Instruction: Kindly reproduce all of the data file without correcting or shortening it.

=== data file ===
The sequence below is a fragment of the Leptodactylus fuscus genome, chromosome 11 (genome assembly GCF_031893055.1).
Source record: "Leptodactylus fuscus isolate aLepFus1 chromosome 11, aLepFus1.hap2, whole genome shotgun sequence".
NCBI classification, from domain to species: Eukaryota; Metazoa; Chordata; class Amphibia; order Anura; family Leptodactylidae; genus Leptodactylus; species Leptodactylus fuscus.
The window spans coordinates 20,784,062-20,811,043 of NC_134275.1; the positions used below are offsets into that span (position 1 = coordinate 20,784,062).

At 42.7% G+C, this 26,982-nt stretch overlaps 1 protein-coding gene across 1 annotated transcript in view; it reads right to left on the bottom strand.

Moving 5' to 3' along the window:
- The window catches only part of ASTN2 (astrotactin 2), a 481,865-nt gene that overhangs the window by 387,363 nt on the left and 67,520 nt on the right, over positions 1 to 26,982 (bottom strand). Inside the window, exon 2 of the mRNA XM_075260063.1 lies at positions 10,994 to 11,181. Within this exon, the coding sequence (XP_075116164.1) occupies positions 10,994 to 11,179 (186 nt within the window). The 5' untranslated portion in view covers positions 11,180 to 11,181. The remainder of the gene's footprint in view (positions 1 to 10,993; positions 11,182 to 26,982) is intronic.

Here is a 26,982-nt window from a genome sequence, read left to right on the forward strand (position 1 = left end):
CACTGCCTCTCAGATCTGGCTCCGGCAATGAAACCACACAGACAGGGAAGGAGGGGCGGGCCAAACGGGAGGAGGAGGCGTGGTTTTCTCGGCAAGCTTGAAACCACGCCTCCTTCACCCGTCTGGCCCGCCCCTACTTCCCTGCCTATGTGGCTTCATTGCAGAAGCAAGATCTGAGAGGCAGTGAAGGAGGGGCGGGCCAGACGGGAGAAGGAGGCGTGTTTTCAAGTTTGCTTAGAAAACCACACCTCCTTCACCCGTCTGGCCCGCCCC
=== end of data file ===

The sequence below is a fragment of the Leptodactylus fuscus genome, chromosome 11 (genome assembly GCF_031893055.1).
Source record: "Leptodactylus fuscus isolate aLepFus1 chromosome 11, aLepFus1.hap2, whole genome shotgun sequence".
NCBI classification, from domain to species: Eukaryota; Metazoa; Chordata; class Amphibia; order Anura; family Leptodactylidae; genus Leptodactylus; species Leptodactylus fuscus.
The window spans coordinates 20,784,062-20,811,043 of NC_134275.1; the positions used below are offsets into that span (position 1 = coordinate 20,784,062).

At 42.7% G+C, this 26,982-nt stretch overlaps 1 protein-coding gene across 1 annotated transcript in view; it reads right to left on the bottom strand.

Moving 5' to 3' along the window:
- The window catches only part of ASTN2 (astrotactin 2), a 481,865-nt gene that overhangs the window by 387,363 nt on the left and 67,520 nt on the right, over positions 1 to 26,982 (bottom strand). Inside the window, exon 2 of the mRNA XM_075260063.1 lies at positions 10,994 to 11,181. Within this exon, the coding sequence (XP_075116164.1) occupies positions 10,994 to 11,179 (186 nt within the window). The 5' untranslated portion in view covers positions 11,180 to 11,181. The remainder of the gene's footprint in view (positions 1 to 10,993; positions 11,182 to 26,982) is intronic.

Here is a 26,982-nt window from a genome sequence, read left to right on the forward strand (position 1 = left end):
CACTGCCTCTCAGATCTGGCTCCGGCAATGAAACCACACAGACAGGGAAGGAGGGGCGGGCCAAACGGGAGGAGGAGGCGTGGTTTTCTCGGCAAGCTTGAAACCACGCCTCCTTCACCCGTCTGGCCCGCCCCTACTTCCCTGCCTATGTGGCTTCATTGCAGAAGCAAGATCTGAGAGGCAGTGAAGGAGGGGCGGGCCAGACGGGAGAAGGAGGCGTGTTTTCAAGTTTGCTTAGAAAACCACACCTCCTTCACCCGTCTGGCCCGCCCC